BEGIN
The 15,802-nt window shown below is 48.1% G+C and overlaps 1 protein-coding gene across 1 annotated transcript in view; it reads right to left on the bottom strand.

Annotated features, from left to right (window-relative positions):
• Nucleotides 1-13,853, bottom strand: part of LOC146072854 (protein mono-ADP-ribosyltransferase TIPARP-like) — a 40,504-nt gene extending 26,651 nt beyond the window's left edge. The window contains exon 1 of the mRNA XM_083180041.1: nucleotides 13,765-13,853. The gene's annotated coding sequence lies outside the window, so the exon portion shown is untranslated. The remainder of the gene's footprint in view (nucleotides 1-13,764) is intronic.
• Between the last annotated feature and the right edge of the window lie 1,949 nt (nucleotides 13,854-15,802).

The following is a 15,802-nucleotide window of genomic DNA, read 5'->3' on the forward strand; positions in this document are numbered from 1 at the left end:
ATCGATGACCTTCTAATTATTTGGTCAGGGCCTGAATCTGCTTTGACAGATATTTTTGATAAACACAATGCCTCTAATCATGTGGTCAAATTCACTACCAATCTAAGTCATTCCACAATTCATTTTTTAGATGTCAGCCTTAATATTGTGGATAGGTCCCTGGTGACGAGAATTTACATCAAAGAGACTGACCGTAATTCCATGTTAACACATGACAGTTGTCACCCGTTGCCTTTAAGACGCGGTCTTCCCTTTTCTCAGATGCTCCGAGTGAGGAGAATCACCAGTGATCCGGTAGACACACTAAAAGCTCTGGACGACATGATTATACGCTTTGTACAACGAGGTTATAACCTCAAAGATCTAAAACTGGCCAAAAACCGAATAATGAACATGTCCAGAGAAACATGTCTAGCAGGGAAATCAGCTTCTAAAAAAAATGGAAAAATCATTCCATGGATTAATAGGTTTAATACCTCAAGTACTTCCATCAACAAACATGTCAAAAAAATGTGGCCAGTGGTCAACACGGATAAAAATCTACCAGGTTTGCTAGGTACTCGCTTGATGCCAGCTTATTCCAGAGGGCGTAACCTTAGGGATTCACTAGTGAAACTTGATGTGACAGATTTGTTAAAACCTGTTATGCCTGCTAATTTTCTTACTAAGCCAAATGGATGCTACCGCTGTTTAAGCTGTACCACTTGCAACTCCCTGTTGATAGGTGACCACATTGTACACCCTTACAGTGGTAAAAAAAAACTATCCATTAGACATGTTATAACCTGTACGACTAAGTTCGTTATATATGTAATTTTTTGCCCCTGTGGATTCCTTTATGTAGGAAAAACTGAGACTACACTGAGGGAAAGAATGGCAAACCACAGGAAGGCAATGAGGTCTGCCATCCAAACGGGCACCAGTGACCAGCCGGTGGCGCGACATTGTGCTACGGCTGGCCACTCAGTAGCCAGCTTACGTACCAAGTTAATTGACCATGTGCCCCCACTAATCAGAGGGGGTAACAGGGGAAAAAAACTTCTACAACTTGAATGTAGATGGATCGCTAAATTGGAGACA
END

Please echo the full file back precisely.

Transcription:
The 15,802-nt window shown below is 48.1% G+C and overlaps 1 protein-coding gene across 1 annotated transcript in view; it reads right to left on the bottom strand.

Annotated features, from left to right (window-relative positions):
• Nucleotides 1-13,853, bottom strand: part of LOC146072854 (protein mono-ADP-ribosyltransferase TIPARP-like) — a 40,504-nt gene extending 26,651 nt beyond the window's left edge. The window contains exon 1 of the mRNA XM_083180041.1: nucleotides 13,765-13,853. The gene's annotated coding sequence lies outside the window, so the exon portion shown is untranslated. The remainder of the gene's footprint in view (nucleotides 1-13,764) is intronic.
• Between the last annotated feature and the right edge of the window lie 1,949 nt (nucleotides 13,854-15,802).

The following is a 15,802-nucleotide window of genomic DNA, read 5'->3' on the forward strand; positions in this document are numbered from 1 at the left end:
ATCGATGACCTTCTAATTATTTGGTCAGGGCCTGAATCTGCTTTGACAGATATTTTTGATAAACACAATGCCTCTAATCATGTGGTCAAATTCACTACCAATCTAAGTCATTCCACAATTCATTTTTTAGATGTCAGCCTTAATATTGTGGATAGGTCCCTGGTGACGAGAATTTACATCAAAGAGACTGACCGTAATTCCATGTTAACACATGACAGTTGTCACCCGTTGCCTTTAAGACGCGGTCTTCCCTTTTCTCAGATGCTCCGAGTGAGGAGAATCACCAGTGATCCGGTAGACACACTAAAAGCTCTGGACGACATGATTATACGCTTTGTACAACGAGGTTATAACCTCAAAGATCTAAAACTGGCCAAAAACCGAATAATGAACATGTCCAGAGAAACATGTCTAGCAGGGAAATCAGCTTCTAAAAAAAATGGAAAAATCATTCCATGGATTAATAGGTTTAATACCTCAAGTACTTCCATCAACAAACATGTCAAAAAAATGTGGCCAGTGGTCAACACGGATAAAAATCTACCAGGTTTGCTAGGTACTCGCTTGATGCCAGCTTATTCCAGAGGGCGTAACCTTAGGGATTCACTAGTGAAACTTGATGTGACAGATTTGTTAAAACCTGTTATGCCTGCTAATTTTCTTACTAAGCCAAATGGATGCTACCGCTGTTTAAGCTGTACCACTTGCAACTCCCTGTTGATAGGTGACCACATTGTACACCCTTACAGTGGTAAAAAAAAACTATCCATTAGACATGTTATAACCTGTACGACTAAGTTCGTTATATATGTAATTTTTTGCCCCTGTGGATTCCTTTATGTAGGAAAAACTGAGACTACACTGAGGGAAAGAATGGCAAACCACAGGAAGGCAATGAGGTCTGCCATCCAAACGGGCACCAGTGACCAGCCGGTGGCGCGACATTGTGCTACGGCTGGCCACTCAGTAGCCAGCTTACGTACCAAGTTAATTGACCATGTGCCCCCACTAATCAGAGGGGGTAACAGGGGAAAAAAACTTCTACAACTTGAATGTAGATGGATCGCTAAATTGGAGACA